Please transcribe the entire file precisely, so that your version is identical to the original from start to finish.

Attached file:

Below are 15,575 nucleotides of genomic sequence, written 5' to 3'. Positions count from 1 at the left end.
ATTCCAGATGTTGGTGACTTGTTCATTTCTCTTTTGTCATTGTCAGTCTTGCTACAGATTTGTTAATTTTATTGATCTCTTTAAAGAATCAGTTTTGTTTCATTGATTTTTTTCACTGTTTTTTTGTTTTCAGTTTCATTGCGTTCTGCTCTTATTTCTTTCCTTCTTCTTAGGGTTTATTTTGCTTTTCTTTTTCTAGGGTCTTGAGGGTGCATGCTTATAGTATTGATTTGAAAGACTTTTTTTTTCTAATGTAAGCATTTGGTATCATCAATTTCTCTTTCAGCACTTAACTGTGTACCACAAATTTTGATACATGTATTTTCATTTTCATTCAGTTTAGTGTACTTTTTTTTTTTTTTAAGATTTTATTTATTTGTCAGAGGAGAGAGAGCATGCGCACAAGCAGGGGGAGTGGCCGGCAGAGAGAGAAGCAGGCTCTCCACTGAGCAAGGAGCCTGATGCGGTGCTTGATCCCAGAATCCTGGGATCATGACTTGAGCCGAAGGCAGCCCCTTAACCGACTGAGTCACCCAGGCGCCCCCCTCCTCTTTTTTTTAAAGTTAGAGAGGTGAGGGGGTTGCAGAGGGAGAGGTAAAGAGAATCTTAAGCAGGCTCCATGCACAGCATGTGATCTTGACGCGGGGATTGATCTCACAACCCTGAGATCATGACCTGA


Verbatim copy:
Below are 15,575 nucleotides of genomic sequence, written 5' to 3'. Positions count from 1 at the left end.
ATTCCAGATGTTGGTGACTTGTTCATTTCTCTTTTGTCATTGTCAGTCTTGCTACAGATTTGTTAATTTTATTGATCTCTTTAAAGAATCAGTTTTGTTTCATTGATTTTTTTCACTGTTTTTTTGTTTTCAGTTTCATTGCGTTCTGCTCTTATTTCTTTCCTTCTTCTTAGGGTTTATTTTGCTTTTCTTTTTCTAGGGTCTTGAGGGTGCATGCTTATAGTATTGATTTGAAAGACTTTTTTTTTCTAATGTAAGCATTTGGTATCATCAATTTCTCTTTCAGCACTTAACTGTGTACCACAAATTTTGATACATGTATTTTCATTTTCATTCAGTTTAGTGTACTTTTTTTTTTTTTTAAGATTTTATTTATTTGTCAGAGGAGAGAGAGCATGCGCACAAGCAGGGGGAGTGGCCGGCAGAGAGAGAAGCAGGCTCTCCACTGAGCAAGGAGCCTGATGCGGTGCTTGATCCCAGAATCCTGGGATCATGACTTGAGCCGAAGGCAGCCCCTTAACCGACTGAGTCACCCAGGCGCCCCCCTCCTCTTTTTTTTAAAGTTAGAGAGGTGAGGGGGTTGCAGAGGGAGAGGTAAAGAGAATCTTAAGCAGGCTCCATGCACAGCATGTGATCTTGACGCGGGGATTGATCTCACAACCCTGAGATCATGACCTGA